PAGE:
If custom fonts are being used in PDF files, use the pdf-converter-tiny Docker image and mount the directory with the custom fonts for the PDF Converter application running on a machine with a Unix-like system (this includes Docker on Windows with a WSL backend).

The Docker image need to be run on a Unix-like operating system and mount the ~/your_fonts_dir:/usr/share/fonts/your_fonts_dir volume.

Launch the Docker container on Unix-like operating system example:

docker run --init -v ~/your_fonts_dir:/usr/share/fonts/your_fonts_dir -p 8080:8080 -e LICENSE_KEY=[your_license_key][version]

Use Windows fonts in PDF Converter

If using Windows fonts like Arial, Verdana, etc. in PDF files, use pdf-converter-windows-tiny Docker image that allows you to run the application on a machine with Windows operating system and mount fonts from the system.

You just need to run Docker image on Windows operating system and mount C:\Windows\Fonts:C:\Windows\Fonts volume.

Launch the Docker container on Windows operating system example:

docker run -v C:\Windows\Fonts:C:\Windows\Fonts -p 8080:8080 --env LICENSE_KEY=[your_license_key][version]


To enable authorization, set the SECRET_KEY environment variable during the installation.

If the SECRET_KEY variable is set, then all requests must have a header with a JWT (JSON Web Token) signed with this key. The token should be passed as a value of the Authorization header for each request sent to the Export to PDF REST API.

If the SECRET_KEY is not setup during the installation, then Export to PDF On-Premises will not require any headers with tokens when sending requests to the Export to PDF REST API. However, this it is not recommend to skip the authorization when running Export to PDF On-Premises in a public network.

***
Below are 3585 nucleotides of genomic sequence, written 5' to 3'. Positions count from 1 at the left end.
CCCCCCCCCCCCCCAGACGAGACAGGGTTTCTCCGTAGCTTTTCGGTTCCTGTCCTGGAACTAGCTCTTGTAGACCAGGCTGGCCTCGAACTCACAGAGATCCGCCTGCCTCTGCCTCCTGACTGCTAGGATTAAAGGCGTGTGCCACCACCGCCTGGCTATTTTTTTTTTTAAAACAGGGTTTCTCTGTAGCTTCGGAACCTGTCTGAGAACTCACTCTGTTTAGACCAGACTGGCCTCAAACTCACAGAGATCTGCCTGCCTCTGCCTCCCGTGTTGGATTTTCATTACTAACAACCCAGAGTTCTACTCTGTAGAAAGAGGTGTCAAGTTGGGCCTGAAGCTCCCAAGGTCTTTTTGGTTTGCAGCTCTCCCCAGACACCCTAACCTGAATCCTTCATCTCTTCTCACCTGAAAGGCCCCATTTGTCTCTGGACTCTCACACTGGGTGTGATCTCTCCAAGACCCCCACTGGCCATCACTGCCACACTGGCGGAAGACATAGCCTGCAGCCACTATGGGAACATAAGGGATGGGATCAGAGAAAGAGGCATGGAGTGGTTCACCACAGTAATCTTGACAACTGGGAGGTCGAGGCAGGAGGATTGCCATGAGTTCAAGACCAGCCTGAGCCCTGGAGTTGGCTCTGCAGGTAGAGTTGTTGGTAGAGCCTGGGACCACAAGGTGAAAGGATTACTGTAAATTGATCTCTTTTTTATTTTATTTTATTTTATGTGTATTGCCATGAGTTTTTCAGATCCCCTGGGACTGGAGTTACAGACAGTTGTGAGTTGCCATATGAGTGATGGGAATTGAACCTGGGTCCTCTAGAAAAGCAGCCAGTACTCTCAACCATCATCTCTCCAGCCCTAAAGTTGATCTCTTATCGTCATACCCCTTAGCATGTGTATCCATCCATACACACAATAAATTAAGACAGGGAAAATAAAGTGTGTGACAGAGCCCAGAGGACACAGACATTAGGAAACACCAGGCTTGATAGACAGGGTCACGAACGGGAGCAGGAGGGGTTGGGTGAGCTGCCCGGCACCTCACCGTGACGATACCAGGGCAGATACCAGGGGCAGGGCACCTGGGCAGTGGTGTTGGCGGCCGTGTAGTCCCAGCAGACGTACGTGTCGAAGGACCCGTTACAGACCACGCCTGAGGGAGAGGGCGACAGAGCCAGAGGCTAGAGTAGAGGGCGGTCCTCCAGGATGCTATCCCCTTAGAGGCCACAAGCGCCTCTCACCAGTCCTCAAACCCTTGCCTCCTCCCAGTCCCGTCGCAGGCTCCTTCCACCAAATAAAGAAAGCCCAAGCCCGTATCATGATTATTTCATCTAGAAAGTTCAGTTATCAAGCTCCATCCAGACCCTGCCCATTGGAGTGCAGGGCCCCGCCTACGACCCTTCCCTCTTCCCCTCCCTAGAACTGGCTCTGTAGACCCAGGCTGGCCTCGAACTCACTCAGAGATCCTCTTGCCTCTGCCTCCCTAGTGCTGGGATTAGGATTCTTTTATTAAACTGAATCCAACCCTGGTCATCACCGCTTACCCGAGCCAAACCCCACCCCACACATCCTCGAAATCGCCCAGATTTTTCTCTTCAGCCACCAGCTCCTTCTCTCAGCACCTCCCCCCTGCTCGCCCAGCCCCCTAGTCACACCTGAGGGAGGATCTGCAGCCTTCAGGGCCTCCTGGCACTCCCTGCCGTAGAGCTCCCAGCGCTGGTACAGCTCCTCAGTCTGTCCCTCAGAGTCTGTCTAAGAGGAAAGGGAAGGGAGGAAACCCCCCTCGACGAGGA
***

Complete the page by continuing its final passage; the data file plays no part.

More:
Generating the token

Tiny recommends using the libraries listed on to generate the token. The token is considered valid, when:

  • it is signed with the same SECRET_KEY as passed to the Export to PDF On-Premises instance,

  • it was created within the last 24 hours,

  • it is not issued in the future (e.i. the iat timestamp cannot be newer than the current time),

  • it has not expired yet.

If the specific use case involves sending requests from a backend server, then JWT tokens can be generated locally, as shown in the below request example.

In the case of editor plugins or other frontend usages, a token endpoint should be created, that returns a valid JWT token for authorized users.

Example of a endpoint implementation.
const express = require( 'express' );
const jwt = require( 'jsonwebtoken' );

const SECRET_KEY = 'secret_key';

const app = express();

app.use( ( req, res, next ) => {
  res.setHeader( 'Access-Control-Allow-Origin', '*' );
  res.setHeader( 'Access-Control-Allow-Methods', 'GET' );


app.get( '/', ( req, res ) => {
  const result = jwt.sign( {}, SECRET_KEY, { algorithm: 'HS256' } );

  res.send( result );

app.listen( 8080, () => console.log( 'Listening on port 8080' ) );

Using editor plugins

Plugins for TinyMCE will automatically request the token from the given tokenUrl variable and set the Authorization header when making an export request.

Refer to the Export to PDF plugin documentation for details on adding the Export to PDF feature to the editor.